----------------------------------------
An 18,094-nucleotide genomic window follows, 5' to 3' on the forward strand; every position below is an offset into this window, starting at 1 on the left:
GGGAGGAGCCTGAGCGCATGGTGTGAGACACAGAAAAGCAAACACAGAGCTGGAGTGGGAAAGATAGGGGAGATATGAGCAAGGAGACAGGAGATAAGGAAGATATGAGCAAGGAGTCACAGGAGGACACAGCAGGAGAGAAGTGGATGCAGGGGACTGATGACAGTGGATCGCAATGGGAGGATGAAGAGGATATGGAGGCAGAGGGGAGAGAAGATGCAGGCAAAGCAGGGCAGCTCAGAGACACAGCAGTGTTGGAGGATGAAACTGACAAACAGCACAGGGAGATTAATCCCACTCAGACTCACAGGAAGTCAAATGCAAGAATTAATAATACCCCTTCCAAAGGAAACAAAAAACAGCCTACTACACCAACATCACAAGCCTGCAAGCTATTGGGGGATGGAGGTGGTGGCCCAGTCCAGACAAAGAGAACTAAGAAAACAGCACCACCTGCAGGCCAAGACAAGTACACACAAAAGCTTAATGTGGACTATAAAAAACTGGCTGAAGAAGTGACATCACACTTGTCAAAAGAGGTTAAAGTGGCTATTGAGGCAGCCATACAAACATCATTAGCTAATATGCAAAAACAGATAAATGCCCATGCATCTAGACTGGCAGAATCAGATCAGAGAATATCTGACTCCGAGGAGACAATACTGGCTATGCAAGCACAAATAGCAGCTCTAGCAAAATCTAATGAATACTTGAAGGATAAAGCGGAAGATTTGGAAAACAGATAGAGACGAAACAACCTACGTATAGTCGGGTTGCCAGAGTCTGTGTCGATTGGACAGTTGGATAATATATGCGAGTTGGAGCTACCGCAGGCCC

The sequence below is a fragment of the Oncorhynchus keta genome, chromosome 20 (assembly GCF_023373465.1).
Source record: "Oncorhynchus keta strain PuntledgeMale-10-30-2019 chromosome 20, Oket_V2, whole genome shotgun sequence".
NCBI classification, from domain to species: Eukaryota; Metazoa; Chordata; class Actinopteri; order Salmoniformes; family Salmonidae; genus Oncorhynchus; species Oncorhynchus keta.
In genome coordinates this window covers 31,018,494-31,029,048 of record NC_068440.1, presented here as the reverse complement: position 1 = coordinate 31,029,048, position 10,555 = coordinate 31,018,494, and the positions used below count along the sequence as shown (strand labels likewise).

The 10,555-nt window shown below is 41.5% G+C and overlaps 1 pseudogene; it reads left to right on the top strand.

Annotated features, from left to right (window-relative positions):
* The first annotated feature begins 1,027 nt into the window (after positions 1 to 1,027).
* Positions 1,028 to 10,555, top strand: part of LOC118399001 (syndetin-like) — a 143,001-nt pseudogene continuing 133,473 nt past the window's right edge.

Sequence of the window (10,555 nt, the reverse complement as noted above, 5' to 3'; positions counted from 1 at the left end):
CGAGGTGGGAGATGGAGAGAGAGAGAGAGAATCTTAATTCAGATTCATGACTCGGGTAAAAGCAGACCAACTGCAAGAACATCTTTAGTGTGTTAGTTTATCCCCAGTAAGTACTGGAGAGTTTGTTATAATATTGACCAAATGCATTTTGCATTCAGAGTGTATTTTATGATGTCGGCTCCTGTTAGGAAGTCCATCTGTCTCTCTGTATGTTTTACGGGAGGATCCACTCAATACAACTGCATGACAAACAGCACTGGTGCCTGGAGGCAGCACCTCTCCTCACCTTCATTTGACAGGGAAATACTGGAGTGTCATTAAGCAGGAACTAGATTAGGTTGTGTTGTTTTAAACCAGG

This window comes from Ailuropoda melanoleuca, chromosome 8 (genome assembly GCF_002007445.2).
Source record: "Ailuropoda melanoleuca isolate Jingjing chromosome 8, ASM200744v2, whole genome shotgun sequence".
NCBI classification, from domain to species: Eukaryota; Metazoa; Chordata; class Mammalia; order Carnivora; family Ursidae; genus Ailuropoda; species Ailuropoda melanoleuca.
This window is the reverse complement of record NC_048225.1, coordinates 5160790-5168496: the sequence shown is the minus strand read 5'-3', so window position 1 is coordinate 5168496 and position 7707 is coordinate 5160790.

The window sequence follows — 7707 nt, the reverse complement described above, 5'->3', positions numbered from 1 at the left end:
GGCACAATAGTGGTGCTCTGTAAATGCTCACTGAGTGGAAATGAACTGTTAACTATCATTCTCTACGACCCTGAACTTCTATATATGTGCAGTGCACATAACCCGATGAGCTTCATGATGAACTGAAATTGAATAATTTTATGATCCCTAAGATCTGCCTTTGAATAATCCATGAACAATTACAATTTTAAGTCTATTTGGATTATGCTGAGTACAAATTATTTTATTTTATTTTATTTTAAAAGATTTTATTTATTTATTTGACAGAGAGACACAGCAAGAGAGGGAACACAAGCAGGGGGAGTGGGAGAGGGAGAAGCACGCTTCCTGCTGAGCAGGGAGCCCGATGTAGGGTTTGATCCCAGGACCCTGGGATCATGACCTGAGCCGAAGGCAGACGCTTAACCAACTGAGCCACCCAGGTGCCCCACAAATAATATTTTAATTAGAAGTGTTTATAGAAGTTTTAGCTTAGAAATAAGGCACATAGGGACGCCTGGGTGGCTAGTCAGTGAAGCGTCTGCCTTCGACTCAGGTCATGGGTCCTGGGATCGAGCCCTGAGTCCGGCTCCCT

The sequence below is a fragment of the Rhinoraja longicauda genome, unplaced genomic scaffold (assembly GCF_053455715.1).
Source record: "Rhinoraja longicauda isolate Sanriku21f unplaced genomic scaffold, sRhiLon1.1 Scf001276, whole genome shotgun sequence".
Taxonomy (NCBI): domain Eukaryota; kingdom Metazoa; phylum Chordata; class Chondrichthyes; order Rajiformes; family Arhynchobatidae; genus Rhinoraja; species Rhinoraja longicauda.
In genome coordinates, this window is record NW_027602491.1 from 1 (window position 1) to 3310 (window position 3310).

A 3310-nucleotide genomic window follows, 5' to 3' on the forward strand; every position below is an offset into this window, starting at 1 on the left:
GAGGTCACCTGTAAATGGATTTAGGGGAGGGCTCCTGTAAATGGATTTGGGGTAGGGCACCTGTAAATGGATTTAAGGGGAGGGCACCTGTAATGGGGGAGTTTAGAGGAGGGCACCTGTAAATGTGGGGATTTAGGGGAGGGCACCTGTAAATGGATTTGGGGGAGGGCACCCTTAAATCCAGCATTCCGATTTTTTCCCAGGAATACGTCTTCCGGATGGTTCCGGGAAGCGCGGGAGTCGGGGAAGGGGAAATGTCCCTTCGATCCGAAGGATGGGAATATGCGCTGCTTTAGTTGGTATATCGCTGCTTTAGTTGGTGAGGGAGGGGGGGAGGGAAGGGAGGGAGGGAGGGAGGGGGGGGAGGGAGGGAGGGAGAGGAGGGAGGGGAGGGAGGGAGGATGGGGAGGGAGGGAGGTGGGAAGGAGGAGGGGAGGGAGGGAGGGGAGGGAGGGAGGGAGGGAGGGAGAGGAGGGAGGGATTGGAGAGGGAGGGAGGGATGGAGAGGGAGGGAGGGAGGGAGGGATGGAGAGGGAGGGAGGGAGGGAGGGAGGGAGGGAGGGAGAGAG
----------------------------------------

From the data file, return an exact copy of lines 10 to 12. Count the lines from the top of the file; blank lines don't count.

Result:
* Positions 1,028 to 10,555, top strand: part of LOC118399001 (syndetin-like) — a 143,001-nt pseudogene continuing 133,473 nt past the window's right edge.

Sequence of the window (10,555 nt, the reverse complement as noted above, 5' to 3'; positions counted from 1 at the left end):
CGAGGTGGGAGATGGAGAGAGAGAGAGAGAATCTTAATTCAGATTCATGACTCGGGTAAAAGCAGACCAACTGCAAGAACATCTTTAGTGTGTTAGTTTATCCCCAGTAAGTACTGGAGAGTTTGTTATAATATTGACCAAATGCATTTTGCATTCAGAGTGTATTTTATGATGTCGGCTCCTGTTAGGAAGTCCATCTGTCTCTCTGTATGTTTTACGGGAGGATCCACTCAATACAACTGCATGACAAACAGCACTGGTGCCTGGAGGCAGCACCTCTCCTCACCTTCATTTGACAGGGAAATACTGGAGTGTCATTAAGCAGGAACTAGATTAGGTTGTGTTGTTTTAAACCAGG